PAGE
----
Annual rainfall in the four Monsoon zones in Myanmar.
Myanmar can be roughly divided into 4 climate regions: the Dry Zone, the Coastal regions, the Shan Plateau (Shan state), and the Irrawaddy River delta. Most of the precipitation comes from the southwest monsoon winds during the summer monsoon months.
Inle Lake is situated in the southern Shan State at an altitude of 900 meters and has a typical mountain climate. From November to February temperatures drop sharply at night to below 10 degrees Celsius. Mornings are quite cool but around 10 am quickly warm to the usual tropical temperatures of over 25 degrees Celsius.
| 500 - 1000 mm ||
THE DRY ZONE - Mandalay and Bagan.
The Dry Zone, in the middle of the Irrawaddy Valley, is located in the lower Sagaing and Mandalay districts. The average annual rainfall in the Dry Zone is less than 1000 millimeters. Mandalay and Bagan are in the famous "Dry Zone".
| 1000 - 2000 mm ||
SHAN PLATEAU - Kalaw, Nyaung Shwe, Taunggyi, Pyin-U-Lwin, Hsipaw, Lashio.
The Shan Plateau, also known as Shan Hills or Shan Yoma is a vast mountainous area which has an average elevation of about 1000 meters but can go to a height of over 2000 meters. Because of its elevation it has a typical mountain climate. Usually it receives between 1500 and 2000 mm of rain annually.
| 2000 - 3500 mm ||
IRRAWADDY DELTA - Yangon, Bago and Pathein.
Yangon, Bago and Pathein are all in the Irrawaddy River delta. Annual rainfall in the delta region is approximately 2500 millimeters. Yangon gets an average of 2700 millimeter of rain a year.
| 3500 - 6000 mm ||
COASTAL REGIONS - Tenasserim division: Dawei, Myeik. Mon state: Mawlamyine.
Arakan division: Ngapali, Thandwe, Chaung Tha, Ngwe Saung, Mrauk-U, Sittwe.
The coastal zones in Arakan/Rakhine in the west and Tenasserim/Tanintharyi division in the southeast can receive huge amounts of rain; between 3500 to 6000 millimeter of rain annually. Strong monsoon winds and high waves make swimming hazardous. The beach resorts in Ngapali close in June in preparation for the southwest Monsoon.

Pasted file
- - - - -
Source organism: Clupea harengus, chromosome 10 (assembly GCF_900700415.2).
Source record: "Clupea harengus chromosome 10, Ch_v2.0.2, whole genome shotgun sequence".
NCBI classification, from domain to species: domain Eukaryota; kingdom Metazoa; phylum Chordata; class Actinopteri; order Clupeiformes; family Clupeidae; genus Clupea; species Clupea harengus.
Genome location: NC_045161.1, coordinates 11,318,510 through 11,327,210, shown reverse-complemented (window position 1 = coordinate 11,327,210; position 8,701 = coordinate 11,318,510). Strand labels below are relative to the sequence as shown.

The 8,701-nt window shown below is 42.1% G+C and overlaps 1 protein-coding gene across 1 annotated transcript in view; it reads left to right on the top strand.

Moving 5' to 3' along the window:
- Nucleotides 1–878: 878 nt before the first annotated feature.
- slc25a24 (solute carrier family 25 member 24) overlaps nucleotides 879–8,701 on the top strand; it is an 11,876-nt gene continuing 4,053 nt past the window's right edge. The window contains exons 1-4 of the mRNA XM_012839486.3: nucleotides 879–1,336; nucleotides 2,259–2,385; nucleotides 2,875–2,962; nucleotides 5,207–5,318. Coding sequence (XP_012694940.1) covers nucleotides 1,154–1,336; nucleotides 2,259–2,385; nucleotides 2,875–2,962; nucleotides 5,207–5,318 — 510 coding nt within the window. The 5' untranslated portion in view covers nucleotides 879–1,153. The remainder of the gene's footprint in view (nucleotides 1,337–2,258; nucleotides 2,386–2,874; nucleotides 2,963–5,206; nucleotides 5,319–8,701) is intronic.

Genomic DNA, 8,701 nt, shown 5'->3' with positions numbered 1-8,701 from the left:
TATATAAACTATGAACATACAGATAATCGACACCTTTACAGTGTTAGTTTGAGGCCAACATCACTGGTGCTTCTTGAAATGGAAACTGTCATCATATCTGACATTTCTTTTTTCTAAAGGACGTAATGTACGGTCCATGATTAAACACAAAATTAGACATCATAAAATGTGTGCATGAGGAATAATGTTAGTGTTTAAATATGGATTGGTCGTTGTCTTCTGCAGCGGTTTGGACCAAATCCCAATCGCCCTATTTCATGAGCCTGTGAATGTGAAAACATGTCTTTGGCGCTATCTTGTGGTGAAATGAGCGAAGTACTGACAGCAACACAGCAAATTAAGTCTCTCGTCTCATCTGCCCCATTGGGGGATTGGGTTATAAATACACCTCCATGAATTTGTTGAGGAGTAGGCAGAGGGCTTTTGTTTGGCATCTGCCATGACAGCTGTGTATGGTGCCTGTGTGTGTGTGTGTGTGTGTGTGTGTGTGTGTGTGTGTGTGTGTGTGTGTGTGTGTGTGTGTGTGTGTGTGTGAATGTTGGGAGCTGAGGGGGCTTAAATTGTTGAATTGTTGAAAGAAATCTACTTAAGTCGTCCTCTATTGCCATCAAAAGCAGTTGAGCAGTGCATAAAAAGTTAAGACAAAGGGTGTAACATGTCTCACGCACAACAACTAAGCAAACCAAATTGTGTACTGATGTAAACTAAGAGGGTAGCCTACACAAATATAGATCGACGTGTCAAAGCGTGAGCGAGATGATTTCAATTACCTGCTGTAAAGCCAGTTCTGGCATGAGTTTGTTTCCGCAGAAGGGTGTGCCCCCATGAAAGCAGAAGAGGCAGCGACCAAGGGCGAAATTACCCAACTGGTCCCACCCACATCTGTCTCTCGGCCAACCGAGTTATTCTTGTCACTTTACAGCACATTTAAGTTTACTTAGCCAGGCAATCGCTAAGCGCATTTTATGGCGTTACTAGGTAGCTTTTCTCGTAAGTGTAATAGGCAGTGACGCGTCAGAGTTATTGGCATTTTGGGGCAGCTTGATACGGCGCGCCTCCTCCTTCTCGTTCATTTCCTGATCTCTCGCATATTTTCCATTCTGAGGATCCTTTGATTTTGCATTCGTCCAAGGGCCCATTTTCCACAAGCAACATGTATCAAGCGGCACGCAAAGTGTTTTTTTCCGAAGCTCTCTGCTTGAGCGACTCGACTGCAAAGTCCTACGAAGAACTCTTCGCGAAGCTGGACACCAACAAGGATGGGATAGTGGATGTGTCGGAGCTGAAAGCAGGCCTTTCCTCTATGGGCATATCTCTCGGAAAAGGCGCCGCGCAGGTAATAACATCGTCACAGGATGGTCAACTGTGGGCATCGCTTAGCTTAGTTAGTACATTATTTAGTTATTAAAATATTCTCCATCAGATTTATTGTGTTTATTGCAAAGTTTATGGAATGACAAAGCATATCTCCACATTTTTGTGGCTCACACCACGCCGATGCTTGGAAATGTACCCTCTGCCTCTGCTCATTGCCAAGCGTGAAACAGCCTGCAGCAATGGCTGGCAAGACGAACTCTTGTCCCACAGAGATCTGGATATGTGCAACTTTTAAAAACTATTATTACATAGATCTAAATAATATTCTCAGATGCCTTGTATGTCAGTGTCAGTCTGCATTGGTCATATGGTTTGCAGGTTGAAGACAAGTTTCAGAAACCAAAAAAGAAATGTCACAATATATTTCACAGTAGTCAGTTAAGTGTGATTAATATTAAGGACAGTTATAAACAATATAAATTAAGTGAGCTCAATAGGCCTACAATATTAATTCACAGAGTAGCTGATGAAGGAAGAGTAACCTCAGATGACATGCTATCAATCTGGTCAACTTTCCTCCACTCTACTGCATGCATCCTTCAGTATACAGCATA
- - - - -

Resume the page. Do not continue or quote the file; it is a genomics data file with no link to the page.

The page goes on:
Really Dry or not-so-wet?
How dry is the Dry Zone? As the graph below shows, the annual precipitation in Mandalay is about the same amount as that in Amsterdam. Except in Amsterdam it can rain the whole year but in Mandalay it falls in less than six months.
Yangon is super-wet compared to most monsoon area cities like Phnom Penh, New Delhi and Vientiane, but Mandalay gets much less rain. Yangon gets more than three times the yearly rainfall than Mandalay (2700 mm versus 830 mm); see the graph below.
The Dry Zone is the official name but the correct term for the drier central area would be the "Much Drier zone." The Dry Zone is only really dry in winter - just like the rest of Myanmar. Then as the hot season starts the dry zone very slowly becomes a semi-desert, and Bagan becomes a dry sandy plain between thousands of stupas. The monsoon reverses this trend, and towards the end of the monsoon the plains and ricefields turn bright and green.
Lastly an interesting fact: It may be a coincidence that the largest river of Myanmar, the Irrawaddy, flows right through the Dry Zone; but it is no coincidence that the old capitals of Burma like Bagan, Ava and Mandalay were founded in this central dry region.
Graph of the annual rainfall in Myanmar compared to asian cities.
Myanmar gets on average much more precipitation than Thalland.
Comparison of the annual rainfall in Myanmar cities.
Tropical diseases during the monsoon
During the fierce fighting between the Japanese and allied forces in WW2 many casualties were caused by tropical diseases like malaria, beri-beri and dysentery. The summer monsoon brings rain and warm weather - perfect conditions for mosquito's. Because of this Dengue fever and malaria are seasonal; though there are always some mosquito's even in winter.
The chance of catching malaria is very small during the winter season because your chance of getting mosquito bites is quite low. If you visit rural areas (e.g. trekking) or jungle areas the chance of mosquito bites and malaria is higher.